Why we exist

Why we exist

The problem

We firmly believe that education is the key to social mobility – but educational inequality starts early and cannot be solved in the classroom alone.

  • Over 4.1 million children in the UK are growing up in poverty – 30% of the total child population

  • 1.6 million children in the UK live in housing that is overcrowded, temporary, or dilapidated

  • There are over 700,000 young carers across the UK, sometimes having to care for family members when they should be at school

Over 2 million children in the UK today are estimated to be living in difficult family circumstances. Our monitoring has identified that the vulnerable children and young people we work with are:

  • Twice as likely to have parents that need support with school engagement

  • Twice as likely to have special educational needs

  • Three times as likely to have problems because of family relationships

  • Three times as likely to have child protection and/or safeguarding issues

  • Four times as likely to need support because of mental health issues

  • Four times as likely to have parents that need support with employment, training or education

  • Six times as likely to be affected by domestic violence

  • Nine times as likely to need support because of drug or alcohol abuse problems


The impact

Children with serious challenges at home such as poverty, hunger, or homelessness, don’t go into the classroom on a level playing field with their peers.

Last year, one in nine children (784,375 in total) from primary schools, secondary schools and pupil referral units across England were persistently absent from school.

These children are missing weeks, months and even years of their education, severely affecting their future life chances. And it’s not just their future that is at risk: children not in school are not safe. They are more vulnerable to becoming involved in dangerous behaviours like gang activity, drugs or alcohol:

  • A quarter of school-age offenders have significant school non-attendance records and the majority of school-age offenders progress to become adult offenders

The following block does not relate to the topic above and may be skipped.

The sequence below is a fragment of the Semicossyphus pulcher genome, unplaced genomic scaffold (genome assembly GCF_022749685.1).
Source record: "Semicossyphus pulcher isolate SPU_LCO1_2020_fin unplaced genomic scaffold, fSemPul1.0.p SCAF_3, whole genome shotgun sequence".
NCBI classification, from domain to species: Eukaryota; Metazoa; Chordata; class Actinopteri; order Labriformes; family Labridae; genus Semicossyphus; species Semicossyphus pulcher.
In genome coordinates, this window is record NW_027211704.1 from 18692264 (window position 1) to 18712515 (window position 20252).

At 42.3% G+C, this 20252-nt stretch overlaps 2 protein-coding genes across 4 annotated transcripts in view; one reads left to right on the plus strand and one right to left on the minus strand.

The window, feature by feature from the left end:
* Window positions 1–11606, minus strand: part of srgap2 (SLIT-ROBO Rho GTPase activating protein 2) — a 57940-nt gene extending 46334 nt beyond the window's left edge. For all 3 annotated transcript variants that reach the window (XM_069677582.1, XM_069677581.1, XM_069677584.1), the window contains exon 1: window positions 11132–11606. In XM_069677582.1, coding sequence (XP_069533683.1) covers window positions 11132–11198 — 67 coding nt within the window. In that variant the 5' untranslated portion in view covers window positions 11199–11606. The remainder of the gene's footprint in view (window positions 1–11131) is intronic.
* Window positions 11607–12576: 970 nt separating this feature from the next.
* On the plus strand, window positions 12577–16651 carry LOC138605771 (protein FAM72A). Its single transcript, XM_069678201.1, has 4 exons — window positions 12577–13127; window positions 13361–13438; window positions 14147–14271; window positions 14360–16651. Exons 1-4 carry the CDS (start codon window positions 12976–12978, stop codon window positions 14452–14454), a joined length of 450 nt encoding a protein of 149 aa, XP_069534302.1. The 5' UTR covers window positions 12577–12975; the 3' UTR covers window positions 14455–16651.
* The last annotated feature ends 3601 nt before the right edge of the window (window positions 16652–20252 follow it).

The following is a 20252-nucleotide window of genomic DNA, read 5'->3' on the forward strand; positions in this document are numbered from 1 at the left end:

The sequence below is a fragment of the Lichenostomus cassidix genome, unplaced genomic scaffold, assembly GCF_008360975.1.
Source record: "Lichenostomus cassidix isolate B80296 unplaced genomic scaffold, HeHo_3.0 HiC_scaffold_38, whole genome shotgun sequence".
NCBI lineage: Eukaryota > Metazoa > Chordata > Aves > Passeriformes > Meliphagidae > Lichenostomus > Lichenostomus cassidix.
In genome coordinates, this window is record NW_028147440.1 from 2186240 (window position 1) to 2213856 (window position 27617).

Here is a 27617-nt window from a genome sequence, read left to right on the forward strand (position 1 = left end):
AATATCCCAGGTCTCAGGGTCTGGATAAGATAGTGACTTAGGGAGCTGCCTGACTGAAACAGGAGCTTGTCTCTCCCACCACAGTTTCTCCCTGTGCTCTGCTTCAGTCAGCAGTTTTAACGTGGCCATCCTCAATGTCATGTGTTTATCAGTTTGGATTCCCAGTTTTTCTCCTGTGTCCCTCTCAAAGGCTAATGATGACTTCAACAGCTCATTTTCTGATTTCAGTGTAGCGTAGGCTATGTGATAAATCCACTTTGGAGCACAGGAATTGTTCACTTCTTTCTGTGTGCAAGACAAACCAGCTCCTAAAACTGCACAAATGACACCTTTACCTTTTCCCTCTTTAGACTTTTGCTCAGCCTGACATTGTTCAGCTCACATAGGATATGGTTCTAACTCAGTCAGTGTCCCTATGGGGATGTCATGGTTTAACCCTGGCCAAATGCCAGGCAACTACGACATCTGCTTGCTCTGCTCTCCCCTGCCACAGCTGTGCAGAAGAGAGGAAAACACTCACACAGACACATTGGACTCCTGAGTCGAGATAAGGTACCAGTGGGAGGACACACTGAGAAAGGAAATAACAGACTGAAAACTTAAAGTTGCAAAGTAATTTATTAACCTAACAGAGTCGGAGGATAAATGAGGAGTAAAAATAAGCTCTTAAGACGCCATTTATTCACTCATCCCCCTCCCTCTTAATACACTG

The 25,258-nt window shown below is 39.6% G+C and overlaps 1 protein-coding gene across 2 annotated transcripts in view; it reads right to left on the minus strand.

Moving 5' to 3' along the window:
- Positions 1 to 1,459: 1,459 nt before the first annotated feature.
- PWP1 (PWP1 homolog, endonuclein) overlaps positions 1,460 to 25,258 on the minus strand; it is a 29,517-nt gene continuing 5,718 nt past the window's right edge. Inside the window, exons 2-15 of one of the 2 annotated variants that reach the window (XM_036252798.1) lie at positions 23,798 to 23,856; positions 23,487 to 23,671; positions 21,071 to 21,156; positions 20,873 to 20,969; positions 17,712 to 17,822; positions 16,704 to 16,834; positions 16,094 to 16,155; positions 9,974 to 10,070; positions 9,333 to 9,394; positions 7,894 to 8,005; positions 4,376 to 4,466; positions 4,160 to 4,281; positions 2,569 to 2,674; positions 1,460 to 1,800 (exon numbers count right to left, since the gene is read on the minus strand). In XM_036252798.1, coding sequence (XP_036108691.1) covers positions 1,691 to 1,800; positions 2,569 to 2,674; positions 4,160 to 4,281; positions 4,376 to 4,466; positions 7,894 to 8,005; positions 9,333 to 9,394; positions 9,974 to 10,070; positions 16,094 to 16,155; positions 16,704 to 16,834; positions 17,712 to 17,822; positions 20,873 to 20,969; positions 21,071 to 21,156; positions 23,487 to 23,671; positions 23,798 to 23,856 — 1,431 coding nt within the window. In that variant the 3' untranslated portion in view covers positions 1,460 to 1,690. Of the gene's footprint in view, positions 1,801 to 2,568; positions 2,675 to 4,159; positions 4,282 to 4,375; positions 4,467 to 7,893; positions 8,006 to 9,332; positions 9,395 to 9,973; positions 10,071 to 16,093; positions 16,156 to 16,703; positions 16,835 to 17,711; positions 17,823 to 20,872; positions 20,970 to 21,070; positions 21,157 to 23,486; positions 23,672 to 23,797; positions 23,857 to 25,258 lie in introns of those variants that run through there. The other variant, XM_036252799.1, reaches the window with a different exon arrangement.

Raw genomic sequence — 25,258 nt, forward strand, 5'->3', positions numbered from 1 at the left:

• 83% of knife possession offenders were persistently absent from school in at least one of the five academic years from 2008/09 to 2012/13

  • Nine out of 10 children in custody had been excluded from school and children excluded from school are overrepresented in Young Offender Institutions and are more likely to be victims of serious violence

The consequences of missing school are clear. At any period during a pupil’s school life, as the level of overall absence increases, the likelihood of achieving five good GCSEs decreases. Educational attainment is identified as the main driver that causes poor children to become poor adults

We work to change that.


The solution

Since 1984, we’ve been working in partnership with schools and families to ensure children have the support they need to thrive and achieve at school. We work with the whole family to build resilience and ensure children’s education is prioritised.

From our dedicated frontline specialists, based in schools, local authorities and communities, to corporate volunteers hosting Aspiration Sessions, and expert training for pastoral professionals, we are national leaders in raising attendance and increasing parental engagement, so that disadvantaged children have better life chances.

“Hopieann Platt provides a lifeline. She works for the charity School-Home Support. As the name suggests, it helps families to ensure their children are in school and learning – even if they’re struggling to make ends meet.”

– John Maguire, BBC Breakfast Reporter